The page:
Dia de los Muertos (Day of the Dead) is a traditional Meso-American holiday that has been celebrated throughout Mexico for centuries. It is part of a multi-day holiday that begins on October 31st with All Hallows Eve, continues into November 1st with All Souls Day and then ends on November 2nd with All Souls Day, also known as Dia de los Muertos. Scholars trace the origins to indigenous observances dating back to an Aztec festival dedicated to goddess Mictecacihuatl. Dia de los Muertos honors both death and the cycle of life when neighbors gather in local cemeteries and public areas to share food, music and memories with each other and with our ancestors and loved ones who have passed away.
The Day of the Dead has been celebrated in San Francisco’s Mission District for the past 50 years. Each year on November 2nd the city comes together to celebrate those we have lost. Streets are closed while a procession of thousands walk down Bryant from 22nd to 24th and then up 24th to Mission. Public altars to honor the dead are constructed and displayed in Garfield Park at 26th and Harrison.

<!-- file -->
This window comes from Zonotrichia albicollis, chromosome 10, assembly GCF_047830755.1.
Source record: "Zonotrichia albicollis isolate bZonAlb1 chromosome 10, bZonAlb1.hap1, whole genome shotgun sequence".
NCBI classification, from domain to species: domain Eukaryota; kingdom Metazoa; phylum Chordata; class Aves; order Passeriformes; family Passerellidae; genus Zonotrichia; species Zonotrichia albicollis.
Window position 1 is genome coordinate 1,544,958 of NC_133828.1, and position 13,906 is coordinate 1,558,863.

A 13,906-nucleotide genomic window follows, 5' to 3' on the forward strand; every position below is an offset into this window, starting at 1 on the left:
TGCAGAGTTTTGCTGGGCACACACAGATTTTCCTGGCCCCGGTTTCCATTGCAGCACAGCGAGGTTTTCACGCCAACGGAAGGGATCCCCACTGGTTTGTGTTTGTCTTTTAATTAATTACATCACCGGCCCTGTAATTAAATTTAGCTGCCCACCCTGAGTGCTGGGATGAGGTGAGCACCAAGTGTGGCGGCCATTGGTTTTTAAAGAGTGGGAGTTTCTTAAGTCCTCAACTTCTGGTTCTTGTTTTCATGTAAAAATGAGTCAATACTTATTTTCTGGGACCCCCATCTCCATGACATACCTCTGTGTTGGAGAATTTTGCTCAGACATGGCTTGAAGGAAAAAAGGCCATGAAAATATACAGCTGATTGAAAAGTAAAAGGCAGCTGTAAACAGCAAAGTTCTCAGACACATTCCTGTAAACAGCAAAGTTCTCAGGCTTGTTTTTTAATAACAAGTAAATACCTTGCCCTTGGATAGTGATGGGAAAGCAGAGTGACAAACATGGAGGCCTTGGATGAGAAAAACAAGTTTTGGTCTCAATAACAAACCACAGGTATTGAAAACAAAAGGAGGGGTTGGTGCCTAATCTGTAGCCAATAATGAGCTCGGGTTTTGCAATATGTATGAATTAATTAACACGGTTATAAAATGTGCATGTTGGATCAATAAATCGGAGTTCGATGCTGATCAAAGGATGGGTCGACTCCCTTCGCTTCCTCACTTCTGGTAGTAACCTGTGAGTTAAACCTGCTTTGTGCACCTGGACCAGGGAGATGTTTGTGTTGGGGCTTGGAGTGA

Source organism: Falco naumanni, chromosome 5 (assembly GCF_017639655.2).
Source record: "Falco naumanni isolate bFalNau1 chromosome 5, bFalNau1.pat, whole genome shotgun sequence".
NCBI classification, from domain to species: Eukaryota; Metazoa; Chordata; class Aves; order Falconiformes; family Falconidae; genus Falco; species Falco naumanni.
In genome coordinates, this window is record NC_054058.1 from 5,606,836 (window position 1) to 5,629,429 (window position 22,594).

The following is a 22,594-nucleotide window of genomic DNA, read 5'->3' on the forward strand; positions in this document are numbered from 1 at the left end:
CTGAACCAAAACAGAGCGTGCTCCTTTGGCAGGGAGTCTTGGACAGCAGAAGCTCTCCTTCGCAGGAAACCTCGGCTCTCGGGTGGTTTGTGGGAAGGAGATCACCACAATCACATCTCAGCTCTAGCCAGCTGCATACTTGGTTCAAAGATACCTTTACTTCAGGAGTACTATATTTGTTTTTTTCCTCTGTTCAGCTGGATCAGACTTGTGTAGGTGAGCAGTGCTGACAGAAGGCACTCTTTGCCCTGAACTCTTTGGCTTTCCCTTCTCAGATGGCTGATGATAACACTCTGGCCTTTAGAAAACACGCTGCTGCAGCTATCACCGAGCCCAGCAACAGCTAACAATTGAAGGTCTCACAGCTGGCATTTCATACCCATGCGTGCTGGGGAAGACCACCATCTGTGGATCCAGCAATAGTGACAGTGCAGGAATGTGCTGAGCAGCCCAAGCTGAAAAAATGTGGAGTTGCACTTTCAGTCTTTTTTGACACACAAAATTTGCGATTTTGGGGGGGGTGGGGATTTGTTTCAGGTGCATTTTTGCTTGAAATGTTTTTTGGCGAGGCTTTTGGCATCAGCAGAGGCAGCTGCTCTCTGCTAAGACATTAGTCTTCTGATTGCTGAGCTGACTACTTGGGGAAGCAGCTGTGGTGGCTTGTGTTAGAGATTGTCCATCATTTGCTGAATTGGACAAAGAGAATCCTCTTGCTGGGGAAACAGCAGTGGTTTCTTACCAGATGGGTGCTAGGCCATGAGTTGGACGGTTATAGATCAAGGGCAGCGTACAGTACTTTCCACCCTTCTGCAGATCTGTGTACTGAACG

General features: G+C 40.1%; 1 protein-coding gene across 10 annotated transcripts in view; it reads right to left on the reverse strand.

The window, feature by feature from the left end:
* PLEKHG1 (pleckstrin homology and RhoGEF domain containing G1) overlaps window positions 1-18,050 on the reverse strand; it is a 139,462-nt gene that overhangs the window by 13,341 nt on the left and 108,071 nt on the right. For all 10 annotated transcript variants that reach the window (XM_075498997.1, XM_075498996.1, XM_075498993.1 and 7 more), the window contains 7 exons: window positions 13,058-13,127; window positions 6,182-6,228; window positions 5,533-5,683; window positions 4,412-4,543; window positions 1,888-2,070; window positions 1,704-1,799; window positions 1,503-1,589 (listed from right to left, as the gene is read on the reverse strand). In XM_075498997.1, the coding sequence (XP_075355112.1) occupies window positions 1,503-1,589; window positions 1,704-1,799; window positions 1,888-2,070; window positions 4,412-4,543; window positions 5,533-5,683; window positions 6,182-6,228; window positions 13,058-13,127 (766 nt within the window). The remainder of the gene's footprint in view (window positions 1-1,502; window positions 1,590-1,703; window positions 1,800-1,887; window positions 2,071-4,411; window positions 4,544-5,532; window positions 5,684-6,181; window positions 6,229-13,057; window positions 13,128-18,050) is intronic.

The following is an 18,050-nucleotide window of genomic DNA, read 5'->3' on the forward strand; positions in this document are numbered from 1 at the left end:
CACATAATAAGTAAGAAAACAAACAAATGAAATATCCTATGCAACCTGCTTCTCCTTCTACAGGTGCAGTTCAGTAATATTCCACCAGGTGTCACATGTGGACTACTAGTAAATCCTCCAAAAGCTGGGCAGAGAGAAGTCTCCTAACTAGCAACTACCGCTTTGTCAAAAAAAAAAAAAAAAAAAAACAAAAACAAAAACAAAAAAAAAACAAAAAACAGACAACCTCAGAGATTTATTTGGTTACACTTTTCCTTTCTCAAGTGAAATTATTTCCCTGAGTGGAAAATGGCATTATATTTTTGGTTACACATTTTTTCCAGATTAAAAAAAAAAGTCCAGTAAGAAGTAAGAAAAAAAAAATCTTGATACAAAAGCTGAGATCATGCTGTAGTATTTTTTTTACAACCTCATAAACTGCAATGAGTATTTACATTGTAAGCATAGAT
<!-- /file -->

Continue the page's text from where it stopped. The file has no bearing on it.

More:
The procession is peppered with groups of musicians, drummers, artists and dancers who are performing among the thousands of spectators who are all happy to be part of something so spectacular. Large groups of drummers march to an ancient beat of pounding drums followed by groups of traditional Aztec dancers. Giant skeleton heads displayed on trailers slowly pass followed by a melancholy chorus ensemble. Thousands of people with traditional Dia de los Muertos face paint crowd the streets with the thick smell of burning sage in the air.
Many people carry pictures of loved ones who have passed. Some push entire altars that they have constructed in memory of someone they love. Others just carry with them a fond memory of a brother, a sister, mom, dad or a friend who is no longer with us. While it may seem odd to some to celebrate in honor of the dead, this traditional holiday that is celebrated throughout Mexico continues to go strong in San Francisco and this past November 2nd was no exception.